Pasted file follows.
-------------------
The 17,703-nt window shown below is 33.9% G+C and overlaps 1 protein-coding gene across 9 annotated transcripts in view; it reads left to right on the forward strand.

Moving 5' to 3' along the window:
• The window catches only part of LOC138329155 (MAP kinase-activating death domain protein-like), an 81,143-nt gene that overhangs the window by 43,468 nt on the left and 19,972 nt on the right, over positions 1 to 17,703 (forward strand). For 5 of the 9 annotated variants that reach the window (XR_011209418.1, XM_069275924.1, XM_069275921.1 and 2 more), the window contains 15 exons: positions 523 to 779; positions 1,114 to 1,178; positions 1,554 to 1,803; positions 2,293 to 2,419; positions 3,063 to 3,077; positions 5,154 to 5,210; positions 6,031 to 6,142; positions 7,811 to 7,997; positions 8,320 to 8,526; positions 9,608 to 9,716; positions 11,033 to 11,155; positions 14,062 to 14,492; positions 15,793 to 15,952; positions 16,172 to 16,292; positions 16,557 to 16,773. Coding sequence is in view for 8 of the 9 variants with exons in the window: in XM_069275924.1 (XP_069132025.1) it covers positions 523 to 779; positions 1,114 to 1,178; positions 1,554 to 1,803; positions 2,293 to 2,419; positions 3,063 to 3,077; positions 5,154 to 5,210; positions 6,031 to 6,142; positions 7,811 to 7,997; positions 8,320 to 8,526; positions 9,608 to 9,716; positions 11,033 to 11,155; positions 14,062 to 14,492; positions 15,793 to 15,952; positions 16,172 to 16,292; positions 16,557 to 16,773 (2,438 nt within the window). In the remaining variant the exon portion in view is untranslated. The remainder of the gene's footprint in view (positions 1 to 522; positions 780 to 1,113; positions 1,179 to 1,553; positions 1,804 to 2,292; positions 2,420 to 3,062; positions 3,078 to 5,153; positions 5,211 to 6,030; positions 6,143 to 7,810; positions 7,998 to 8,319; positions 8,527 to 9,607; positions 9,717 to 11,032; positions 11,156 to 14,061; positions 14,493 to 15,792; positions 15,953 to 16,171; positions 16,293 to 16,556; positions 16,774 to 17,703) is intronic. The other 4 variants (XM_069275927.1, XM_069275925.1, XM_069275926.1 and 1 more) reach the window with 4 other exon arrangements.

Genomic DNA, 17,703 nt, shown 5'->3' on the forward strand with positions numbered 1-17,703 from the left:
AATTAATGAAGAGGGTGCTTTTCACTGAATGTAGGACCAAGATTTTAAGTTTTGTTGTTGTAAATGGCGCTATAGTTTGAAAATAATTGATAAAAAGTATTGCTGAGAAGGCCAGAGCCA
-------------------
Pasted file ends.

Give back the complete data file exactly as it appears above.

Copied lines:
The 17,703-nt window shown below is 33.9% G+C and overlaps 1 protein-coding gene across 9 annotated transcripts in view; it reads left to right on the forward strand.

Moving 5' to 3' along the window:
• The window catches only part of LOC138329155 (MAP kinase-activating death domain protein-like), an 81,143-nt gene that overhangs the window by 43,468 nt on the left and 19,972 nt on the right, over positions 1 to 17,703 (forward strand). For 5 of the 9 annotated variants that reach the window (XR_011209418.1, XM_069275924.1, XM_069275921.1 and 2 more), the window contains 15 exons: positions 523 to 779; positions 1,114 to 1,178; positions 1,554 to 1,803; positions 2,293 to 2,419; positions 3,063 to 3,077; positions 5,154 to 5,210; positions 6,031 to 6,142; positions 7,811 to 7,997; positions 8,320 to 8,526; positions 9,608 to 9,716; positions 11,033 to 11,155; positions 14,062 to 14,492; positions 15,793 to 15,952; positions 16,172 to 16,292; positions 16,557 to 16,773. Coding sequence is in view for 8 of the 9 variants with exons in the window: in XM_069275924.1 (XP_069132025.1) it covers positions 523 to 779; positions 1,114 to 1,178; positions 1,554 to 1,803; positions 2,293 to 2,419; positions 3,063 to 3,077; positions 5,154 to 5,210; positions 6,031 to 6,142; positions 7,811 to 7,997; positions 8,320 to 8,526; positions 9,608 to 9,716; positions 11,033 to 11,155; positions 14,062 to 14,492; positions 15,793 to 15,952; positions 16,172 to 16,292; positions 16,557 to 16,773 (2,438 nt within the window). In the remaining variant the exon portion in view is untranslated. The remainder of the gene's footprint in view (positions 1 to 522; positions 780 to 1,113; positions 1,179 to 1,553; positions 1,804 to 2,292; positions 2,420 to 3,062; positions 3,078 to 5,153; positions 5,211 to 6,030; positions 6,143 to 7,810; positions 7,998 to 8,319; positions 8,527 to 9,607; positions 9,717 to 11,032; positions 11,156 to 14,061; positions 14,493 to 15,792; positions 15,953 to 16,171; positions 16,293 to 16,556; positions 16,774 to 17,703) is intronic. The other 4 variants (XM_069275927.1, XM_069275925.1, XM_069275926.1 and 1 more) reach the window with 4 other exon arrangements.

Genomic DNA, 17,703 nt, shown 5'->3' on the forward strand with positions numbered 1-17,703 from the left:
AATTAATGAAGAGGGTGCTTTTCACTGAATGTAGGACCAAGATTTTAAGTTTTGTTGTTGTAAATGGCGCTATAGTTTGAAAATAATTGATAAAAAGTATTGCTGAGAAGGCCAGAGCCA